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Fellow's Page
July 1999

Closure of a Scalp Defect

Author Affiliations

Portland, Ore.; From the Division of Facial Plastic and Reconstructive Surgery, Department of Otolaryngology-Head and Neck Surgery, Oregon Health Sciences University, Portland.

 

Portland, Ore.; From the Division of Facial Plastic and Reconstructive Surgery, Department of Otolaryngology-Head and Neck Surgery, Oregon Health Sciences University, Portland.

Arch Facial Plast Surg. 1999;1(3):212-215. doi:

In repairing cutaneous defects, the facial plastic and reconstructive surgeon is faced with many specialized areas of tissue. Reconstruction of thin eyelid skin and thick, sebaceous nasal skin requires different methods. The unique characteristics of the scalp make it one of the greatest repair challenges in the head and neck region, sometimes requiring multiple different reconstructive techniques for the same defect.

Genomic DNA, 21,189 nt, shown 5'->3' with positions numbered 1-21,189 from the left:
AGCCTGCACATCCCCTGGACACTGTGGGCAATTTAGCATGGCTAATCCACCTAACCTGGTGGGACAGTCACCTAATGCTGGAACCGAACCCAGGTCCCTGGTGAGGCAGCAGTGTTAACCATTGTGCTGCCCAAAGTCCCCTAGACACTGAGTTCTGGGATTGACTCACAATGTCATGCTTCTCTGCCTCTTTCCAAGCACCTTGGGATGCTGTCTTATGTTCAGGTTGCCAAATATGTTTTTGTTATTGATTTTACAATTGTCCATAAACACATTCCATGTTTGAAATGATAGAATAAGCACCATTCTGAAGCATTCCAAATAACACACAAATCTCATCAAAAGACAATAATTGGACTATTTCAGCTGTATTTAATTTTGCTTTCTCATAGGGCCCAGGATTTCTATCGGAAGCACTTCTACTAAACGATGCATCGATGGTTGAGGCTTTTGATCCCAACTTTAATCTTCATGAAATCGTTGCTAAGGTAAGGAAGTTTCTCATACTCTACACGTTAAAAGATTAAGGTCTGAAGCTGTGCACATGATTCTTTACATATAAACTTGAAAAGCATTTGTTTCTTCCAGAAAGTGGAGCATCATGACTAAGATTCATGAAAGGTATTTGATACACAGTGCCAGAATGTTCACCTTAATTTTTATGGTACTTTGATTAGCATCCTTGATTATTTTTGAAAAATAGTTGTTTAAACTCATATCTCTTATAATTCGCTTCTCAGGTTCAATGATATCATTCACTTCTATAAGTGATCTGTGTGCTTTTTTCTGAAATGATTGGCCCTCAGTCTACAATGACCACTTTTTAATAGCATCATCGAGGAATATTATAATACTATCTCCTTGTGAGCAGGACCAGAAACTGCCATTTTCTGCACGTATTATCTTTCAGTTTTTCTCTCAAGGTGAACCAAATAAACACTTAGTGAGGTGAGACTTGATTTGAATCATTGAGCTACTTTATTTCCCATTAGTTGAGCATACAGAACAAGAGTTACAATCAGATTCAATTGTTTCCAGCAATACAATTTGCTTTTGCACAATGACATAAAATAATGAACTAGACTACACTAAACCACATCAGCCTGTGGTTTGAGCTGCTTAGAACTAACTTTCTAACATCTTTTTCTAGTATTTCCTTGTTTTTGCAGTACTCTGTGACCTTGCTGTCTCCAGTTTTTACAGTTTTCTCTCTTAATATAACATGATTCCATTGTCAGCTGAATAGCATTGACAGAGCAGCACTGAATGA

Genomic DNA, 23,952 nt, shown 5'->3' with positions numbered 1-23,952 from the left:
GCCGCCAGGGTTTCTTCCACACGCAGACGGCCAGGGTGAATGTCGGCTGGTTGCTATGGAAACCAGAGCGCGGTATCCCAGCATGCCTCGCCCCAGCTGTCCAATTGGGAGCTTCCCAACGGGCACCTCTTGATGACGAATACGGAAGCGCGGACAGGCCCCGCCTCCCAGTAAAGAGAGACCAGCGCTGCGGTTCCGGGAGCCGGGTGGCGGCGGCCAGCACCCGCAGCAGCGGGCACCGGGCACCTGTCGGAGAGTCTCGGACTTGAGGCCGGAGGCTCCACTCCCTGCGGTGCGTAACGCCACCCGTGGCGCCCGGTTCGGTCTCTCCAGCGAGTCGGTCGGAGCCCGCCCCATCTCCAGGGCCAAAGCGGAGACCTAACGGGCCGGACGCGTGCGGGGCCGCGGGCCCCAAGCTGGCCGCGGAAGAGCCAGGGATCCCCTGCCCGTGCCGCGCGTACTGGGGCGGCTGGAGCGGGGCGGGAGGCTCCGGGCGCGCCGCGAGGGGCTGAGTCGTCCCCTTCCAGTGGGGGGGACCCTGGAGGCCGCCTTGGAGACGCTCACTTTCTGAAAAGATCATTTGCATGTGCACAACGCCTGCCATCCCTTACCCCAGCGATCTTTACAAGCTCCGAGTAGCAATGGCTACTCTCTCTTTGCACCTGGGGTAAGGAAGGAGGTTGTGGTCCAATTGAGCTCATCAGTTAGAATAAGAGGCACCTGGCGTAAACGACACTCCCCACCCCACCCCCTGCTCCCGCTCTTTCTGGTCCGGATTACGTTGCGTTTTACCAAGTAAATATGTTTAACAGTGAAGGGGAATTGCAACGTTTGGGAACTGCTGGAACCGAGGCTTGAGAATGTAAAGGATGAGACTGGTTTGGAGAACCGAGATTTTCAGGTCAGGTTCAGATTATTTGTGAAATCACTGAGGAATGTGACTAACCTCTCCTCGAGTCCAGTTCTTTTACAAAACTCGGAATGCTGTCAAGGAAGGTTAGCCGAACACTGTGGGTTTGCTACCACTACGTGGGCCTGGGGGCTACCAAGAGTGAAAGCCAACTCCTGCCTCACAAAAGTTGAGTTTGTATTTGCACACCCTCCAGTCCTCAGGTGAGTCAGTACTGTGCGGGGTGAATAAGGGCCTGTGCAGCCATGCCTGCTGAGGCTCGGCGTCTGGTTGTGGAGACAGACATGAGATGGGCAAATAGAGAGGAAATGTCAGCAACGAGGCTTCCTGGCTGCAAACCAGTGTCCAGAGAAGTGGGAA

For all areas of the head and neck, great care must be taken to replace tissue defects with like tissue, to match color as well as possible, and to cause minimal donor site morbidity or distortion. Reconstruction of scalp lesions can be significantly more challenging owing to the poor distensibility and limited appropriate donor tissue. With the Mohs technique, only the involved scalp is removed, but malignancies may often extend much further than the margins of the visible lesion, resulting in larger defects. Benign lesions of the scalp are often excised for cosmetic reasons, but may also result in sizable defects.

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